Several glaciers in the Karakoram are reported to have been thickening and advancing since the mid- to late 1990s (Reference HewittHewitt, 2005), in contrast to the trends of stagnant ice and surface downwasting observed in most other areas of the Himalaya (Reference Berthier, Arnaud, Kumar, Ahmad, Wagnon and ChevallierBerthier and others, 2007; Reference Bolch, Buchroithner, Pieczonka and KunertBolch and others, 2008; Reference Quincey, Luckman and BennQuincey and others, 2009). Modelled climate data presented here indicate that, in recent years, accumulation at high altitude has increased in the Karakoram, leading to positive mass balances and, ultimately, ice thickening and advance. In the specific case of Baltoro Glacier, field observations, centre-line velocity profiles presented here and by Reference CoplandCopland and others (2009), surface topographic information, and observed glacier morphology all indicate that it is currently gaining mass. There is only modest evidence of frontal fluctuations (Reference Mayer, Lambrecht, Belò, Smiraglia and DiolaiutiMayer and others, 2006; Reference Belò, Diolaiuti, Mayer, Mihalcea, Smiraglia, Vassena and BonardiBelò and others, 2008), but this is unsurprising given the estimated glacier response time, which is of the order of at least several decades for such a large ice mass (cf. equation (1b) of Reference Jóhannesson, Raymond and WaddingtonJóhannesson and others (1989)).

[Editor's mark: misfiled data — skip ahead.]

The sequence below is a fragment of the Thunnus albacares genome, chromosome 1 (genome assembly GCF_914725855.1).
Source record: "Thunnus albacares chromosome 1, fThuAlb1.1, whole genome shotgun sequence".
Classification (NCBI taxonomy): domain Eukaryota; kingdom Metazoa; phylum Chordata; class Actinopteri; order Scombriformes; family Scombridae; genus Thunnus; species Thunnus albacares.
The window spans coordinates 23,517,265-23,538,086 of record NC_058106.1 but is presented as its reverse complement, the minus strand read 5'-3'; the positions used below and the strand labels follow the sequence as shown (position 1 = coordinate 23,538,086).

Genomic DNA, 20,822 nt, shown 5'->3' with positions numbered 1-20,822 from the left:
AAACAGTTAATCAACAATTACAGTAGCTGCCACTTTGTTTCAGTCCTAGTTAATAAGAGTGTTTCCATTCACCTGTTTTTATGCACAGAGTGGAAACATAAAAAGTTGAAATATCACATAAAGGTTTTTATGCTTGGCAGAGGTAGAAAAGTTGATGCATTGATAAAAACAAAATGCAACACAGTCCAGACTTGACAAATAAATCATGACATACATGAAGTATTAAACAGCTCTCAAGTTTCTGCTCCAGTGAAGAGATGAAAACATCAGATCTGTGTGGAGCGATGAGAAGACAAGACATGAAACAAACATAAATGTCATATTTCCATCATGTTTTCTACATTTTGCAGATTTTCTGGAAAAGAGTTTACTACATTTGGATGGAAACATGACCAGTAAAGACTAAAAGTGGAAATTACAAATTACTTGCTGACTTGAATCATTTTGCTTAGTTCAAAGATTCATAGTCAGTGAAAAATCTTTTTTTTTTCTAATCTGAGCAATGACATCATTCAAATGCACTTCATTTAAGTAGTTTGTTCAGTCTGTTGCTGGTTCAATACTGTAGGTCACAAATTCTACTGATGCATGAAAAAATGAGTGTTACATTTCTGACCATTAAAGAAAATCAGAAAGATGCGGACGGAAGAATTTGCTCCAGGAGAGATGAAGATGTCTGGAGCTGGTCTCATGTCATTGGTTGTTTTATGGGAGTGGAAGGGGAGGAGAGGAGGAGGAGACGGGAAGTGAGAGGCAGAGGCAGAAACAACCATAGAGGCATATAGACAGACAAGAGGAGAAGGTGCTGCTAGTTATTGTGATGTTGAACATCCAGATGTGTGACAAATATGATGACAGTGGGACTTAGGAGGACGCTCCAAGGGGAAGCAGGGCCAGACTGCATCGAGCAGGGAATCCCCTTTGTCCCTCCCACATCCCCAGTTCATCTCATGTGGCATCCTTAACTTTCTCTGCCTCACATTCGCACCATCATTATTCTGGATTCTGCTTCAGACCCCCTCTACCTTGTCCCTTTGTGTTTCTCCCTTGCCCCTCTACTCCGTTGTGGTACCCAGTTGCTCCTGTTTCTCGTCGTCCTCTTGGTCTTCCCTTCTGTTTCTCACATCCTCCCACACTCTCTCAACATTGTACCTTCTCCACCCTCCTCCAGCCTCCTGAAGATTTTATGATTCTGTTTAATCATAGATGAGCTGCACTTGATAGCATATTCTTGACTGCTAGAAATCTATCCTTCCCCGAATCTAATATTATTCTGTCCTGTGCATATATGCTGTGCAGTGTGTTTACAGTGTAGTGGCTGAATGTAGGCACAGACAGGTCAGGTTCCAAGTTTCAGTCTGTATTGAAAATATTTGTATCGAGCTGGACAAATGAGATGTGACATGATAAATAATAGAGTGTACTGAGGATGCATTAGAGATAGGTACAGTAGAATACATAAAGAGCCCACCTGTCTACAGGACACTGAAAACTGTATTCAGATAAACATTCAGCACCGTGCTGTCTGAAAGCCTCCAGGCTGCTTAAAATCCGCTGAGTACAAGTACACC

In general terms, the pattern of linearly increasing flow with distance upstream from the terminus is typical of debris-covered glaciers observed elsewhere in the wider Himalaya (e.g. Reference Scherler, Leprince and StreckerScherler and others, 2008; Reference Quincey, Luckman and BennQuincey and others, 2009). In several places, the velocity profile is complicated by the contributions of smaller tributary glaciers to the main Baltoro tongue, as well as the varying valley morphology. For example, the confluence of the two major glaciers at Concordia is one of the most interesting parts of the velocity profile, with the steep increase in flow clearly related to the convergence of the two masses. The decrease in flow immediately down-glacier is equally as steep, however, perhaps reflecting the wide valley morphology at this point. Similarly, another area of locally decreased flow, at around 19 km from the terminus, appears to reflect wide valley walls before the tributary of Yermanendu Glacier constricts the main glacier tongue again, increasing the velocity profile accordingly.